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What to know: Explores serious social issues - poverty, ills of war - from a child's point of view and the universal concept of friendship.
GIRL AT THE END OF THE GARDEN, THE is in the KIDS FIRST! Film Festival - it may not be a regular, endorsed title
Recommended age 8-18
6 minutes
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Lucy, a young unhappy girl lives with her single mother who cannot afford to purchase a tablet device she desperately desires. However, a chance encounter in her back garden, with a young refugee camp runaway possessing psychic powers, changes her life. Children do not want to have to figure out how to generate income. They prefer a world where things are simple, where they are happy and all their needs are met. This film captures the essence of a child's wide imagination. I like that the story explores serious social issues, such as poverty and the ills of war through themes such as man against society, from a child's point of view and the universal concept of friendship.

This film has great cinematography! The camera angles effectively move the story along, without being on the nose. The dreary Irish weather and the night scenes are very believable. I like the gray skies, which are characteristic of Ireland's weather. The scene of Lucy in the garden at night and of Zed when the door opens work effectively to build tension. The costumes suit the story and work well.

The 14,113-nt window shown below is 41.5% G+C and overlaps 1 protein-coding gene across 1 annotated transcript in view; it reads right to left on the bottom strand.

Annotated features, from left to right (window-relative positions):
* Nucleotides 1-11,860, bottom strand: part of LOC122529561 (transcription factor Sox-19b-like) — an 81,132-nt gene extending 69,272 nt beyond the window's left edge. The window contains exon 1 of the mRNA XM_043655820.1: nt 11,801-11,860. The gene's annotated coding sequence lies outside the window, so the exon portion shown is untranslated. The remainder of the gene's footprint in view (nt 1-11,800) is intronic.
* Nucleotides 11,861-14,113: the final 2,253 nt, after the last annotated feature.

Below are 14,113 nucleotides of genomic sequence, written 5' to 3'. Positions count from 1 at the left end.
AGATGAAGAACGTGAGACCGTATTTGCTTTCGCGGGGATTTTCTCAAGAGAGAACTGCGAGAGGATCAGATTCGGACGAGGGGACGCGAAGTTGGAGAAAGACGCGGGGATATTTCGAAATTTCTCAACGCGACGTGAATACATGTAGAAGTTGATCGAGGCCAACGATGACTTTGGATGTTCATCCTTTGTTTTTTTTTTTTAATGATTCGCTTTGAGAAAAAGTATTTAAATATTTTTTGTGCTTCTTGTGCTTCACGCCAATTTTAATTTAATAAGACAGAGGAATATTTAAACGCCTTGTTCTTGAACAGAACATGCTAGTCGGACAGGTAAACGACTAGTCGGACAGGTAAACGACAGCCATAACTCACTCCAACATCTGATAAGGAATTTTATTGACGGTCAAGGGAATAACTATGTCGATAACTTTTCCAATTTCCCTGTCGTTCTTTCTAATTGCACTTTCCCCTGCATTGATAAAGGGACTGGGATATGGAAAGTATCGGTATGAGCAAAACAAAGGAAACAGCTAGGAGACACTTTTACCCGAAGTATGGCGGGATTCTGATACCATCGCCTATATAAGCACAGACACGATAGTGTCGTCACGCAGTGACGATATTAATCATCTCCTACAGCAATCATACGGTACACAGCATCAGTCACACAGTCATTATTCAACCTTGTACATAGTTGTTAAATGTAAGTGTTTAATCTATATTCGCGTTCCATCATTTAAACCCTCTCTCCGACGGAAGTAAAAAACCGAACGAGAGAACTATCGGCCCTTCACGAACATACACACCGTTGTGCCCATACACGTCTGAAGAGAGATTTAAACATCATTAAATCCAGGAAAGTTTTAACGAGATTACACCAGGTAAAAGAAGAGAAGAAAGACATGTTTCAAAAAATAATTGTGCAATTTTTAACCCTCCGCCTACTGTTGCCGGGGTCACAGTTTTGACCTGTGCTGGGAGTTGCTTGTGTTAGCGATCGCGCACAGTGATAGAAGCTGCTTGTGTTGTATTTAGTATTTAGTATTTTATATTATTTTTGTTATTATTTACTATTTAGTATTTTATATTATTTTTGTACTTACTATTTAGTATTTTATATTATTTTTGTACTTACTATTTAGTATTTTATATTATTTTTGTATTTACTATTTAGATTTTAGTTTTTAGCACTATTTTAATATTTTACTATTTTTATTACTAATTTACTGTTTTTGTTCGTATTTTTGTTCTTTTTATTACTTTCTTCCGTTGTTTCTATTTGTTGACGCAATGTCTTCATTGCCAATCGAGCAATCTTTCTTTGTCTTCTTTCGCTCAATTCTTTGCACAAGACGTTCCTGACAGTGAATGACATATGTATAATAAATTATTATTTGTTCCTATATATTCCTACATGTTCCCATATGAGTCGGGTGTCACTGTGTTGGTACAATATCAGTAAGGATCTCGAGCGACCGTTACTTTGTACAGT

The background music and sound effects certainly drive the plot forward. At one point when Lucy sees Zed in her garden at night, the music rises, builds tension and comes to a climax when Lucy finds Zed hiding in the shed. In another scene when Lucy's mum comes home early and Zed falls as he attempts to escape, the music builds tension as Lucy has successfully switched places with Zed when the blanket is pulled back.

There are no grand special effects that stand out, except for the magic tricks, which fooled me initially. The most believable characters are Lucy, Zed and Lucy's mother. They very much own their roles. Lucy reminds me of a young Dakota Fanning, endearing yet feisty. The interplay between the two children is very convincing. My favorite scene is the ending one when the two families are united because of the chance meeting between the two children.

The message is about how our differences really do connect us. You should know that it does show kids doing risk y things, that other kids might imitate. I have to say that it heightened my interest in conspiracy theories.

I give this 4 out of 5 stars and recommend it for ages 5 to 12, plus adults. It validates children and youth in their views about life. It's educational in that Lucy, who could have been prejudiced against a black kid who appears even needier than her, isn't. She simply sees another human being, just like her. I think this would make a great addition to a youth or family film festival.

Reviewed by Frances B., KIDS FIRST! Adult Juror.

A slapstick comedy about an unhappy young girl whose life is turned upside-down when she finds a mysterious runaway with psychic powers in her back garden.
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